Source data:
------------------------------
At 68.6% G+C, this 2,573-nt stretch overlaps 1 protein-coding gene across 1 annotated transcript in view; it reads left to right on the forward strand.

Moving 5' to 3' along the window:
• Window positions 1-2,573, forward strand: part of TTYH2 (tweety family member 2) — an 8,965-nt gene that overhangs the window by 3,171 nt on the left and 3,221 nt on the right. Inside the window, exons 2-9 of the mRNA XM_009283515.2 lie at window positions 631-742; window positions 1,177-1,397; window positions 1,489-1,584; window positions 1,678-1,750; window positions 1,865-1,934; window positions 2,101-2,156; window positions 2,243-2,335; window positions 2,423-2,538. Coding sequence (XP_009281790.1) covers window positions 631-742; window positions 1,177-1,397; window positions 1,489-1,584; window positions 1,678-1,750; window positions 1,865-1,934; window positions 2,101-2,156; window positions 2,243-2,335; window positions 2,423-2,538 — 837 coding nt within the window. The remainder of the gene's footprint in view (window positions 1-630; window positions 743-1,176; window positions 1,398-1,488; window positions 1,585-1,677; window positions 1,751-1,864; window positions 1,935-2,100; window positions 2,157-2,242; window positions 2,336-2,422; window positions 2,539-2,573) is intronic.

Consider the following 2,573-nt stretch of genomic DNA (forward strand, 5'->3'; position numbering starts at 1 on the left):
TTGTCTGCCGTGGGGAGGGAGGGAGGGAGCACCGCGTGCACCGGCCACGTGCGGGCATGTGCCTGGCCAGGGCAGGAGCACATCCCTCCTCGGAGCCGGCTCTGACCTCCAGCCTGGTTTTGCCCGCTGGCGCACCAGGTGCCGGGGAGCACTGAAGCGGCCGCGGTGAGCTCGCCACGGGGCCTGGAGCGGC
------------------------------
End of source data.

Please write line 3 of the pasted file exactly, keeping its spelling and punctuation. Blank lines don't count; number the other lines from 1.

• Window positions 1-2,573, forward strand: part of TTYH2 (tweety family member 2) — an 8,965-nt gene that overhangs the window by 3,171 nt on the left and 3,221 nt on the right. Inside the window, exons 2-9 of the mRNA XM_009283515.2 lie at window positions 631-742; window positions 1,177-1,397; window positions 1,489-1,584; window positions 1,678-1,750; window positions 1,865-1,934; window positions 2,101-2,156; window positions 2,243-2,335; window positions 2,423-2,538. Coding sequence (XP_009281790.1) covers window positions 631-742; window positions 1,177-1,397; window positions 1,489-1,584; window positions 1,678-1,750; window positions 1,865-1,934; window positions 2,101-2,156; window positions 2,243-2,335; window positions 2,423-2,538 — 837 coding nt within the window. The remainder of the gene's footprint in view (window positions 1-630; window positions 743-1,176; window positions 1,398-1,488; window positions 1,585-1,677; window positions 1,751-1,864; window positions 1,935-2,100; window positions 2,157-2,242; window positions 2,336-2,422; window positions 2,539-2,573) is intronic.